ORLANDO, Fla. - The family of Tyre Sampson, the teenager who died after falling from the Orlando FreeFall ride at ICON Park, came together Wednesday afternoon to celebrate his life on what would have been his 15th birthday. Yarnell Sampson, along with Attorney Ben Crump, sang happy birthday and released balloons in the sky, while chanting, "take it down," before gathering to say a prayer.
During the news conference, State Rep. Geraldine Thompson told reporters she plans to file the 'Tyre Sampson Law' on the first day of the legislative session, which is currently scheduled for March 2023. She said it would be the very first bill she drafts as a member of the Florida Senate.
FRAMEWORK FOR 'TYRE SAMPSON BILL'
In July, Florida Agriculture Commissioner Nikki Fried laid out a draft proposal of legislation she hopes will improve rider safety on amusement rides, following the teen's death. The framework of the bill includes an increase in signage posting requirements to be more comprehensive and would require safety sensors not be adjustable beyond maximum tolerance in manufacturer settings.
"The things that happened here were out of the ordinary." Thompson said. "Seats being adjusted after inspection after a permit – that was out of the ordinary. It was out of the ordinary that the young people who were operating the ride had not been properly trained, that was out of the ordinary. It was out of the ordinary that the signs with regard to height and weight requirements were not posted so that Tyre could make his own decision, that was out of the ordinary."
If lawmakers approve the legislation in session, it would go into effect on July 1, 2023. An attorney representing The Slingshot Group, the company that owns the ride that Sampson fell from, among other rides around the state, previously said it supports the proposed framework.
TYRE SAMPSON'S FATHER: ‘HIS LEGACY SHOULD BE A PERMANENT MEMORIAL HERE’
"I'm trying to give the proper respect to the dead. He deserved that because he didn't sign up to die. He signed up to ride a ride and have fun and it led up to something else," Yarnell Sampson said. "That was my only child. That was my everything, so I'm totally invested in this situation," he added, vowing he won't stop fighting for justice for his son until the ride is taken down.
ORLANDO FREEFALL DEATH INVESTIGATION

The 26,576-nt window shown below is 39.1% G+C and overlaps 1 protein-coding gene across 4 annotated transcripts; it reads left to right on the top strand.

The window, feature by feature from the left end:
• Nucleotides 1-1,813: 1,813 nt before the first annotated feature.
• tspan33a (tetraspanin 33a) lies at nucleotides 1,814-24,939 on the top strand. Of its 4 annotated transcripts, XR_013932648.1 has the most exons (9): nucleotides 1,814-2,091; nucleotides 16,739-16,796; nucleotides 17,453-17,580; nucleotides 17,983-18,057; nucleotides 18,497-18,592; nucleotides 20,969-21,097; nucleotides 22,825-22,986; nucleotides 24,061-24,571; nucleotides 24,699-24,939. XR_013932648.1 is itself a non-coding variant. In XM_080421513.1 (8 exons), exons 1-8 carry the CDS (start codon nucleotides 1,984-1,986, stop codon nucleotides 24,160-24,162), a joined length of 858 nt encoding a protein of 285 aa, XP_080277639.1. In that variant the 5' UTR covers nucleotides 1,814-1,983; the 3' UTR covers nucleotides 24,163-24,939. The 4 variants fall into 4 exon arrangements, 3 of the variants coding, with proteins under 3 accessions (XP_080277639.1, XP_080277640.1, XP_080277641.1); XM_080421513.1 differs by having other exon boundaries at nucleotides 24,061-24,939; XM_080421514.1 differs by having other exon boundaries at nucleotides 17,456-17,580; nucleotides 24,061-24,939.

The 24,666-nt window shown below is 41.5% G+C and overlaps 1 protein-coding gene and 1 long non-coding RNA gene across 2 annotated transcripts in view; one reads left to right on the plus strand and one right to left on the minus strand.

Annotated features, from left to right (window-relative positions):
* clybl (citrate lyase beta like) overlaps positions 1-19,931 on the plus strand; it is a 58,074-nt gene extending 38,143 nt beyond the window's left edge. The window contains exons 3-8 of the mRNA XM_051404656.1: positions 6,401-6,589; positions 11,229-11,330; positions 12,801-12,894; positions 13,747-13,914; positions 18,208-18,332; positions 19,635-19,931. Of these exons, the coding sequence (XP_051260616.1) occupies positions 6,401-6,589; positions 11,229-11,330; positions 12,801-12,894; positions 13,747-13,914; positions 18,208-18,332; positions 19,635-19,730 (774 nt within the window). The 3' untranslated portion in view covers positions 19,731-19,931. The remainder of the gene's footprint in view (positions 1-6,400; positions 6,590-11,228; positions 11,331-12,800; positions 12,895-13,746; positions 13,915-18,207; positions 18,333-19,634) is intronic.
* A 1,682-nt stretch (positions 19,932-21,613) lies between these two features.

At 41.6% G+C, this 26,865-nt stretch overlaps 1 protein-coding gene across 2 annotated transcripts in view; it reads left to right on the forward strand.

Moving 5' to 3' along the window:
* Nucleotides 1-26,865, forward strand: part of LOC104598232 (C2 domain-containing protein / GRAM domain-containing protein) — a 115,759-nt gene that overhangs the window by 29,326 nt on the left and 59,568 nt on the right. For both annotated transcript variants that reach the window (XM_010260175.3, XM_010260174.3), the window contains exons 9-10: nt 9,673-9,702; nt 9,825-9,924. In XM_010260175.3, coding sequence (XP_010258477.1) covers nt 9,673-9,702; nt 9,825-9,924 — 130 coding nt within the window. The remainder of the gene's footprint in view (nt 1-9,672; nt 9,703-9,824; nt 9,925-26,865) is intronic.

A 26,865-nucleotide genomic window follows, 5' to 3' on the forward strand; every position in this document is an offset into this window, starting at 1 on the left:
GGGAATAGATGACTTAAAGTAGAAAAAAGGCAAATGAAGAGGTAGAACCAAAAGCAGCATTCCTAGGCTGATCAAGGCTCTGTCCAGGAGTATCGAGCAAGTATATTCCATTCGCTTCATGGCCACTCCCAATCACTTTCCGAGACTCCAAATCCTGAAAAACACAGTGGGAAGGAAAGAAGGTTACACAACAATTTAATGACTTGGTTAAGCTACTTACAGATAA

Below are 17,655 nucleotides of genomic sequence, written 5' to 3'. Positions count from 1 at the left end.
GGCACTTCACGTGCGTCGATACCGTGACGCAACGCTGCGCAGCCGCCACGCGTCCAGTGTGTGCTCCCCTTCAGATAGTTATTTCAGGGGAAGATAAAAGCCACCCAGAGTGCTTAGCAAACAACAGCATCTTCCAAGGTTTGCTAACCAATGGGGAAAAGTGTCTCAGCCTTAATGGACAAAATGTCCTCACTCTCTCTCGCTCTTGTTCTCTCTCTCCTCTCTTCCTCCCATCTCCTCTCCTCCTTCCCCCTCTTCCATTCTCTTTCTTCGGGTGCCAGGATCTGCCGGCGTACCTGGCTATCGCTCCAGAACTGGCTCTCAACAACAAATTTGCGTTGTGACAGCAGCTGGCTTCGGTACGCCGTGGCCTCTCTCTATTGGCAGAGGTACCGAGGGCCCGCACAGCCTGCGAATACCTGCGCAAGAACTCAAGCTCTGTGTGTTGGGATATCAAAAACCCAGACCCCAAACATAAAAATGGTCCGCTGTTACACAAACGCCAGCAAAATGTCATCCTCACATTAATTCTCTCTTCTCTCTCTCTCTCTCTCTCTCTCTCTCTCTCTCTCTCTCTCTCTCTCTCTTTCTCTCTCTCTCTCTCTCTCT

The 14-year-old St. Louis, Missouri, teen died March 24 after he fell out of the restraints while on the relatively new 430-foot drop tower attraction – billed as the world's tallest drop tower. Video of the incident was shared widely on social media. The teen was visiting Orlando on spring break with another family.
An autopsy conducted by the Orange County Medical Examiner concluded that the boy's cause of death was the result of blunt force trauma and the manner of death was "accident." It also revealed the 380-pound teen was almost 100 pounds over the ride's weight limit. Initial state findings determined that the operator of the ride made "manual adjustments" to the ride's harness proximity sensor on two of the seats, including the one Tyre Sampson was in, which falsely showed that he was secured in his seat and that the ride was safe to operate.
TYRE SAMPSON'S FAMILY FILES LAWSUIT
In April, the teen's parents, Yarnell Sampson and Nekia Dodd, filed a joint 65-page lawsuit against multiple businesses connected to the design, development, construction, and operation of the ride, shortly after it happened.
Among several allegations, the lawsuit alleged that operators failed to follow the ride's safety guidelines, failed to ensure Tyre Sampson was properly secured in the seat, failed to post warnings or train staff about height and/or weight restrictions, and failed to install "adequate restraint systems," such as a seatbelt.
The teen's family said they want accountability, saying the teen's death was preventable and want the ride permanently closed.
Orlando FreeFall has been closed since March. Its sister ride, Orlando Slingshot, has also been closed, though no incident occurred on that ride.